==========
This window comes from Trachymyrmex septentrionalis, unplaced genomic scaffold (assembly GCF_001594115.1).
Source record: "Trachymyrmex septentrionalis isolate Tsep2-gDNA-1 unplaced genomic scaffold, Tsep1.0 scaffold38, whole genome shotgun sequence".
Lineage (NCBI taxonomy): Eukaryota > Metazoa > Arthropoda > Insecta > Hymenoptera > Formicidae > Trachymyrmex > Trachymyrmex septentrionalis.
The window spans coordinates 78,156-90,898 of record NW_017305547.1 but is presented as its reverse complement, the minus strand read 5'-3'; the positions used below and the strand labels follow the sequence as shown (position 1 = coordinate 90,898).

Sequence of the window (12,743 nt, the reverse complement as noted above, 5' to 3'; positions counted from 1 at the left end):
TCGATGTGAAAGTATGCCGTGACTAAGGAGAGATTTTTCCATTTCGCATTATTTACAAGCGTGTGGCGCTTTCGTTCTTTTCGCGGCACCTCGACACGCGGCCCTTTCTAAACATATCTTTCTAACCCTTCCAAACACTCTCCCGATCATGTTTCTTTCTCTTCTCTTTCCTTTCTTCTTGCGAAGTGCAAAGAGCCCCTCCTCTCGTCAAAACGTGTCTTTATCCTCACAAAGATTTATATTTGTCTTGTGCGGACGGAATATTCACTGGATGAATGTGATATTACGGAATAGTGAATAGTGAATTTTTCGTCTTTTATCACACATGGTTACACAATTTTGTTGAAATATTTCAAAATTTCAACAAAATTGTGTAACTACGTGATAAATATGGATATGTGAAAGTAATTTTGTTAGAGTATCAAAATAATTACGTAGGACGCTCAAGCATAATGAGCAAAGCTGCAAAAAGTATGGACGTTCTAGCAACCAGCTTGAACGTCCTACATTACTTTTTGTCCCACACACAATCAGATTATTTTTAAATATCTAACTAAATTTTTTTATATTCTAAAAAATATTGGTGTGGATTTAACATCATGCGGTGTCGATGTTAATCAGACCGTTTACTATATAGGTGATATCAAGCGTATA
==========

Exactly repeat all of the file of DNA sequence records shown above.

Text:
This window comes from Trachymyrmex septentrionalis, unplaced genomic scaffold (assembly GCF_001594115.1).
Source record: "Trachymyrmex septentrionalis isolate Tsep2-gDNA-1 unplaced genomic scaffold, Tsep1.0 scaffold38, whole genome shotgun sequence".
Lineage (NCBI taxonomy): Eukaryota > Metazoa > Arthropoda > Insecta > Hymenoptera > Formicidae > Trachymyrmex > Trachymyrmex septentrionalis.
The window spans coordinates 78,156-90,898 of record NW_017305547.1 but is presented as its reverse complement, the minus strand read 5'-3'; the positions used below and the strand labels follow the sequence as shown (position 1 = coordinate 90,898).

Sequence of the window (12,743 nt, the reverse complement as noted above, 5' to 3'; positions counted from 1 at the left end):
TCGATGTGAAAGTATGCCGTGACTAAGGAGAGATTTTTCCATTTCGCATTATTTACAAGCGTGTGGCGCTTTCGTTCTTTTCGCGGCACCTCGACACGCGGCCCTTTCTAAACATATCTTTCTAACCCTTCCAAACACTCTCCCGATCATGTTTCTTTCTCTTCTCTTTCCTTTCTTCTTGCGAAGTGCAAAGAGCCCCTCCTCTCGTCAAAACGTGTCTTTATCCTCACAAAGATTTATATTTGTCTTGTGCGGACGGAATATTCACTGGATGAATGTGATATTACGGAATAGTGAATAGTGAATTTTTCGTCTTTTATCACACATGGTTACACAATTTTGTTGAAATATTTCAAAATTTCAACAAAATTGTGTAACTACGTGATAAATATGGATATGTGAAAGTAATTTTGTTAGAGTATCAAAATAATTACGTAGGACGCTCAAGCATAATGAGCAAAGCTGCAAAAAGTATGGACGTTCTAGCAACCAGCTTGAACGTCCTACATTACTTTTTGTCCCACACACAATCAGATTATTTTTAAATATCTAACTAAATTTTTTTATATTCTAAAAAATATTGGTGTGGATTTAACATCATGCGGTGTCGATGTTAATCAGACCGTTTACTATATAGGTGATATCAAGCGTATA